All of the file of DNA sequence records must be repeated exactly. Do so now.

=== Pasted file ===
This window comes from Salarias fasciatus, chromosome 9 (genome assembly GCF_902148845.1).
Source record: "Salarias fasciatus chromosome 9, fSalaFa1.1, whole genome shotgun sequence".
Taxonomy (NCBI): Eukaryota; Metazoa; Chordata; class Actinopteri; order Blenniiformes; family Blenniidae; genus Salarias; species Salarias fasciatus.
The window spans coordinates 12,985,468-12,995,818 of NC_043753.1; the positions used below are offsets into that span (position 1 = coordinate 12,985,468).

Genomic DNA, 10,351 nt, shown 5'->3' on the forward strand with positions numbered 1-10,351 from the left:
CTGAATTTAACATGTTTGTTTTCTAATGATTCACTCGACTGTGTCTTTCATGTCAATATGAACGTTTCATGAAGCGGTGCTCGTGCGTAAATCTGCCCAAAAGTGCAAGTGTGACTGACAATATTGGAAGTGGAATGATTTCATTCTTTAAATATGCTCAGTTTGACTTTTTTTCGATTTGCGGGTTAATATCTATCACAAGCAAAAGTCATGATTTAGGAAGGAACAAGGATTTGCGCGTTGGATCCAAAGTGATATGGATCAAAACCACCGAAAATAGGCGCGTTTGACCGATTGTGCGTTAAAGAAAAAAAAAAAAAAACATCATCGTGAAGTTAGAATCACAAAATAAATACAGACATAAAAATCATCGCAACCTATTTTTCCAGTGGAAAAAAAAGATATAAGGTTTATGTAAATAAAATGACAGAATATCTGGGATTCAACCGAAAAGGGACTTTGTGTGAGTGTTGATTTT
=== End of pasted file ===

This window comes from Salarias fasciatus, chromosome 9 (genome assembly GCF_902148845.1).
Source record: "Salarias fasciatus chromosome 9, fSalaFa1.1, whole genome shotgun sequence".
Taxonomy (NCBI): Eukaryota; Metazoa; Chordata; class Actinopteri; order Blenniiformes; family Blenniidae; genus Salarias; species Salarias fasciatus.
The window spans coordinates 12,985,468-12,995,818 of NC_043753.1; the positions used below are offsets into that span (position 1 = coordinate 12,985,468).

Genomic DNA, 10,351 nt, shown 5'->3' on the forward strand with positions numbered 1-10,351 from the left:
CTGAATTTAACATGTTTGTTTTCTAATGATTCACTCGACTGTGTCTTTCATGTCAATATGAACGTTTCATGAAGCGGTGCTCGTGCGTAAATCTGCCCAAAAGTGCAAGTGTGACTGACAATATTGGAAGTGGAATGATTTCATTCTTTAAATATGCTCAGTTTGACTTTTTTTCGATTTGCGGGTTAATATCTATCACAAGCAAAAGTCATGATTTAGGAAGGAACAAGGATTTGCGCGTTGGATCCAAAGTGATATGGATCAAAACCACCGAAAATAGGCGCGTTTGACCGATTGTGCGTTAAAGAAAAAAAAAAAAAAACATCATCGTGAAGTTAGAATCACAAAATAAATACAGACATAAAAATCATCGCAACCTATTTTTCCAGTGGAAAAAAAAGATATAAGGTTTATGTAAATAAAATGACAGAATATCTGGGATTCAACCGAAAAGGGACTTTGTGTGAGTGTTGATTTT